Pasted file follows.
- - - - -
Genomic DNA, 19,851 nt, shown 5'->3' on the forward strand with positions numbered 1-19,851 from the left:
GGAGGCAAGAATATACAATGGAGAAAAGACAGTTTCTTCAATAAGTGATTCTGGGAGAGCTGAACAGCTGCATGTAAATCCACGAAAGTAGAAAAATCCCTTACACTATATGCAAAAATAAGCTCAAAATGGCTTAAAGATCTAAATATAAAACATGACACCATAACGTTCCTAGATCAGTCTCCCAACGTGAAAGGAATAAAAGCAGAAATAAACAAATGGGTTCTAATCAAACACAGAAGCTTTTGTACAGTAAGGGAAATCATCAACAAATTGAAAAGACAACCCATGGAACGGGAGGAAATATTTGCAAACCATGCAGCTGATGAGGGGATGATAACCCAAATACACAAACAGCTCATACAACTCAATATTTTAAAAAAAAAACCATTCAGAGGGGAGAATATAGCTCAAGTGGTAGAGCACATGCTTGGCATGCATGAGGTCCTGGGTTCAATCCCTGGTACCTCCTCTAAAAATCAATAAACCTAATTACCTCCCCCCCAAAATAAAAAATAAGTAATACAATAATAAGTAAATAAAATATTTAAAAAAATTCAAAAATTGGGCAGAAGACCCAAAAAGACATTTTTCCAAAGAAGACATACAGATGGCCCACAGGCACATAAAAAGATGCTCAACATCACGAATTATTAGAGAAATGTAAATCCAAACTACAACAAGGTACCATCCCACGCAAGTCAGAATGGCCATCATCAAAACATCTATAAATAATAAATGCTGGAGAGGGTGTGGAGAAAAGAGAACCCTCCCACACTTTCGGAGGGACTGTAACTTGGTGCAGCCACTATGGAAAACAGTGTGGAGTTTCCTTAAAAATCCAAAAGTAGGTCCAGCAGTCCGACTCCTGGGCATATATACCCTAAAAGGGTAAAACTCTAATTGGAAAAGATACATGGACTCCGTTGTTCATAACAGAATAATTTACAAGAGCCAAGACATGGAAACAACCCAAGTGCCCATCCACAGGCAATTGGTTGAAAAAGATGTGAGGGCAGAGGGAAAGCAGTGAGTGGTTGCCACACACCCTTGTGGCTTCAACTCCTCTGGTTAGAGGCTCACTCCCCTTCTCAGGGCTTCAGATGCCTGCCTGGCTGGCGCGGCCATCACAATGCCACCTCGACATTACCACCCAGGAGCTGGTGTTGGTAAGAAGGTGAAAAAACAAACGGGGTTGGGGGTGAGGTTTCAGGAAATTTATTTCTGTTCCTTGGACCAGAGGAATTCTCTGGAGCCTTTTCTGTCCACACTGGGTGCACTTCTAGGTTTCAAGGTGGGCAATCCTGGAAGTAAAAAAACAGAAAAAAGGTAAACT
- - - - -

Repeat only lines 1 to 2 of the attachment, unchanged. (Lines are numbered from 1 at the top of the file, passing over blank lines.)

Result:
Genomic DNA, 19,851 nt, shown 5'->3' on the forward strand with positions numbered 1-19,851 from the left:
GGAGGCAAGAATATACAATGGAGAAAAGACAGTTTCTTCAATAAGTGATTCTGGGAGAGCTGAACAGCTGCATGTAAATCCACGAAAGTAGAAAAATCCCTTACACTATATGCAAAAATAAGCTCAAAATGGCTTAAAGATCTAAATATAAAACATGACACCATAACGTTCCTAGATCAGTCTCCCAACGTGAAAGGAATAAAAGCAGAAATAAACAAATGGGTTCTAATCAAACACAGAAGCTTTTGTACAGTAAGGGAAATCATCAACAAATTGAAAAGACAACCCATGGAACGGGAGGAAATATTTGCAAACCATGCAGCTGATGAGGGGATGATAACCCAAATACACAAACAGCTCATACAACTCAATATTTTAAAAAAAAAACCATTCAGAGGGGAGAATATAGCTCAAGTGGTAGAGCACATGCTTGGCATGCATGAGGTCCTGGGTTCAATCCCTGGTACCTCCTCTAAAAATCAATAAACCTAATTACCTCCCCCCCAAAATAAAAAATAAGTAATACAATAATAAGTAAATAAAATATTTAAAAAAATTCAAAAATTGGGCAGAAGACCCAAAAAGACATTTTTCCAAAGAAGACATACAGATGGCCCACAGGCACATAAAAAGATGCTCAACATCACGAATTATTAGAGAAATGTAAATCCAAACTACAACAAGGTACCATCCCACGCAAGTCAGAATGGCCATCATCAAAACATCTATAAATAATAAATGCTGGAGAGGGTGTGGAGAAAAGAGAACCCTCCCACACTTTCGGAGGGACTGTAACTTGGTGCAGCCACTATGGAAAACAGTGTGGAGTTTCCTTAAAAATCCAAAAGTAGGTCCAGCAGTCCGACTCCTGGGCATATATACCCTAAAAGGGTAAAACTCTAATTGGAAAAGATACATGGACTCCGTTGTTCATAACAGAATAATTTACAAGAGCCAAGACATGGAAACAACCCAAGTGCCCATCCACAGGCAATTGGTTGAAAAAGATGTGAGGGCAGAGGGAAAGCAGTGAGTGGTTGCCACACACCCTTGTGGCTTCAACTCCTCTGGTTAGAGGCTCACTCCCCTTCTCAGGGCTTCAGATGCCTGCCTGGCTGGCGCGGCCATCACAATGCCACCTCGACATTACCACCCAGGAGCTGGTGTTGGTAAGAAGGTGAAAAAACAAACGGGGTTGGGGGTGAGGTTTCAGGAAATTTATTTCTGTTCCTTGGACCAGAGGAATTCTCTGGAGCCTTTTCTGTCCACACTGGGTGCACTTCTAGGTTTCAAGGTGGGCAATCCTGGAAGTAAAAAAACAGAAAAAAGGTAAACT